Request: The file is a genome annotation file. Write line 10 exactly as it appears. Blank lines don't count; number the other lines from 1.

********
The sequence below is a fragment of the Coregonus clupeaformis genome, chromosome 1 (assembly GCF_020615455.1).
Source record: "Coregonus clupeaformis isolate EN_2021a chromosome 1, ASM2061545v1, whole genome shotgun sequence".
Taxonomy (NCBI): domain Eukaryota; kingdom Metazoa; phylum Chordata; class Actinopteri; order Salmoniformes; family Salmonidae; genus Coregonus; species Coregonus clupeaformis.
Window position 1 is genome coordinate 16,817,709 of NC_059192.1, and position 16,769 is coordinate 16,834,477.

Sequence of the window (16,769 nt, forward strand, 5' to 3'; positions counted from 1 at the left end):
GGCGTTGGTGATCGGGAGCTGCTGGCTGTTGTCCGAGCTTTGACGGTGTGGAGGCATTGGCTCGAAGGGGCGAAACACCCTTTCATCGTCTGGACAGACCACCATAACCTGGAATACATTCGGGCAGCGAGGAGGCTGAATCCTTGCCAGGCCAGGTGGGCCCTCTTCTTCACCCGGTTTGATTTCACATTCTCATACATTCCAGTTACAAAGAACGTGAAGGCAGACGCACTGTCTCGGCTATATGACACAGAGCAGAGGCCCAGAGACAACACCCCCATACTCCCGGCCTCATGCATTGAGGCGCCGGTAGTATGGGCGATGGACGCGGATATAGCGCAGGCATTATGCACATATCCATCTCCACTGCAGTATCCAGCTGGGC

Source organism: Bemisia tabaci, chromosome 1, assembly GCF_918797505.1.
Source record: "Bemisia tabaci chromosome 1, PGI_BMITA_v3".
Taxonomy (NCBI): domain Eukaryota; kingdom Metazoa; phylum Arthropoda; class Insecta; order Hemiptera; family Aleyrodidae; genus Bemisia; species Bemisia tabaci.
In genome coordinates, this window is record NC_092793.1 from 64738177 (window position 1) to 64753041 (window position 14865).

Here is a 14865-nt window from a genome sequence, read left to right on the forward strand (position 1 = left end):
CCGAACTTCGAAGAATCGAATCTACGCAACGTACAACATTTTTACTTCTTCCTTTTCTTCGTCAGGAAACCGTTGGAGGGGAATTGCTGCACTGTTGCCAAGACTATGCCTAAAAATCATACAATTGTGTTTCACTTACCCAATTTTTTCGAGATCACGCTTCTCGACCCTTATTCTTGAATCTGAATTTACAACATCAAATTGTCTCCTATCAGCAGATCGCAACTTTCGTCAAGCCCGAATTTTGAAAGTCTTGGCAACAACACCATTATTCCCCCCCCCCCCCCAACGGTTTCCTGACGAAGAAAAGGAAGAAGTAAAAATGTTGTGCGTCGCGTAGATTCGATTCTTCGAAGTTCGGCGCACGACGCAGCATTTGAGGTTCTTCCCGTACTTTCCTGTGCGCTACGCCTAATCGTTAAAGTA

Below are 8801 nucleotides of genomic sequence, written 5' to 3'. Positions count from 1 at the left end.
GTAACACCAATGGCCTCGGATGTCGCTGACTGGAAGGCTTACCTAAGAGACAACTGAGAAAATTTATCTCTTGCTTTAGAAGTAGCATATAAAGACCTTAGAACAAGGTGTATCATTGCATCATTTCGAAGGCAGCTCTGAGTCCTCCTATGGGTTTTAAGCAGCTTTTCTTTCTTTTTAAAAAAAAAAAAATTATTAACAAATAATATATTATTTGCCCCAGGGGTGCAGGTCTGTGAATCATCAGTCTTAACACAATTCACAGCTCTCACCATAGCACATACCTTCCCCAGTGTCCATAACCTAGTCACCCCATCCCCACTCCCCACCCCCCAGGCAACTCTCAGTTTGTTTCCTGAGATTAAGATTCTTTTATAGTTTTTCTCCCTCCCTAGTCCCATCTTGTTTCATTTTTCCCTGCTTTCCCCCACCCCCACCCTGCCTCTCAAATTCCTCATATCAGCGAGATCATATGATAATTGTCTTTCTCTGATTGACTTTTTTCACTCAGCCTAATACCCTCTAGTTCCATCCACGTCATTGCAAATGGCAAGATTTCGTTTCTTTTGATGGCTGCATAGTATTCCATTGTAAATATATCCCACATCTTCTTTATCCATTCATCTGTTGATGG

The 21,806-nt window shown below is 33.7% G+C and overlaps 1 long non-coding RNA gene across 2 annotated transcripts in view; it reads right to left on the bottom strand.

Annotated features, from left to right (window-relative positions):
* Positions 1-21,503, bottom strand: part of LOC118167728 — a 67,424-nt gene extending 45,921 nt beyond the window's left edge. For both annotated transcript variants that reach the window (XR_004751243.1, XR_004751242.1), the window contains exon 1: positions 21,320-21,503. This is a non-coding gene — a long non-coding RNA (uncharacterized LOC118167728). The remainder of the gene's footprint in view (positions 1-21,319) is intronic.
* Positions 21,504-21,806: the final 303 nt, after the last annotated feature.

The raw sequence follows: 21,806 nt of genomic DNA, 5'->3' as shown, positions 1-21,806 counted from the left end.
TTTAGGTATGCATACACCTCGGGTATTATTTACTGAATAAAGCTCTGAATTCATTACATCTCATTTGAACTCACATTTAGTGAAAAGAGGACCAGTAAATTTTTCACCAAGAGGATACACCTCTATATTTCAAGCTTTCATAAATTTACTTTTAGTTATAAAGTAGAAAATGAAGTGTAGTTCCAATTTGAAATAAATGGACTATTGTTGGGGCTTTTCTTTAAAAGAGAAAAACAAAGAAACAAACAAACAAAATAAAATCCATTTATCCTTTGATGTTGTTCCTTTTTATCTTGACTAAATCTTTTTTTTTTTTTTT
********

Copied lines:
In genome coordinates, this window is record NC_092793.1 from 64738177 (window position 1) to 64753041 (window position 14865).